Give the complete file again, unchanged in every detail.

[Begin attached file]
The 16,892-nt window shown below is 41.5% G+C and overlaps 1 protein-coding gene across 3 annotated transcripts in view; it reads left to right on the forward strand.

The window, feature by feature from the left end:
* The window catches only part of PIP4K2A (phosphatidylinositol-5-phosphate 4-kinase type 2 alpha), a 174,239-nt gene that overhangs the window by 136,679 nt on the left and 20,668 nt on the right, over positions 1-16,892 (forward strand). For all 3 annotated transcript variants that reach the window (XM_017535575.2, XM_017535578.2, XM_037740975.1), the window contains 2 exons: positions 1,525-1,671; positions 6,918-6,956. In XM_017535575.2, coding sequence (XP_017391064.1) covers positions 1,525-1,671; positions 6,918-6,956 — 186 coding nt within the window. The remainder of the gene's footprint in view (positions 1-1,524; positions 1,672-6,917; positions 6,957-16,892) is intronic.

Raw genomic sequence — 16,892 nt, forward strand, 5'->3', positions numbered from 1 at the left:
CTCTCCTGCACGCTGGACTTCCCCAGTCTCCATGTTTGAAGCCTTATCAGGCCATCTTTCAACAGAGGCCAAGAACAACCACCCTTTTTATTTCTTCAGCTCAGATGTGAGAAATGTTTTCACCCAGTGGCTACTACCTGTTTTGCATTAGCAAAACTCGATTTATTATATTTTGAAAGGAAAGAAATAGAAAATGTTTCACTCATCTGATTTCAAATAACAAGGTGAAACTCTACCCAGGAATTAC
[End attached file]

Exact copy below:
The 16,892-nt window shown below is 41.5% G+C and overlaps 1 protein-coding gene across 3 annotated transcripts in view; it reads left to right on the forward strand.

The window, feature by feature from the left end:
* The window catches only part of PIP4K2A (phosphatidylinositol-5-phosphate 4-kinase type 2 alpha), a 174,239-nt gene that overhangs the window by 136,679 nt on the left and 20,668 nt on the right, over positions 1-16,892 (forward strand). For all 3 annotated transcript variants that reach the window (XM_017535575.2, XM_017535578.2, XM_037740975.1), the window contains 2 exons: positions 1,525-1,671; positions 6,918-6,956. In XM_017535575.2, coding sequence (XP_017391064.1) covers positions 1,525-1,671; positions 6,918-6,956 — 186 coding nt within the window. The remainder of the gene's footprint in view (positions 1-1,524; positions 1,672-6,917; positions 6,957-16,892) is intronic.

Raw genomic sequence — 16,892 nt, forward strand, 5'->3', positions numbered from 1 at the left:
CTCTCCTGCACGCTGGACTTCCCCAGTCTCCATGTTTGAAGCCTTATCAGGCCATCTTTCAACAGAGGCCAAGAACAACCACCCTTTTTATTTCTTCAGCTCAGATGTGAGAAATGTTTTCACCCAGTGGCTACTACCTGTTTTGCATTAGCAAAACTCGATTTATTATATTTTGAAAGGAAAGAAATAGAAAATGTTTCACTCATCTGATTTCAAATAACAAGGTGAAACTCTACCCAGGAATTAC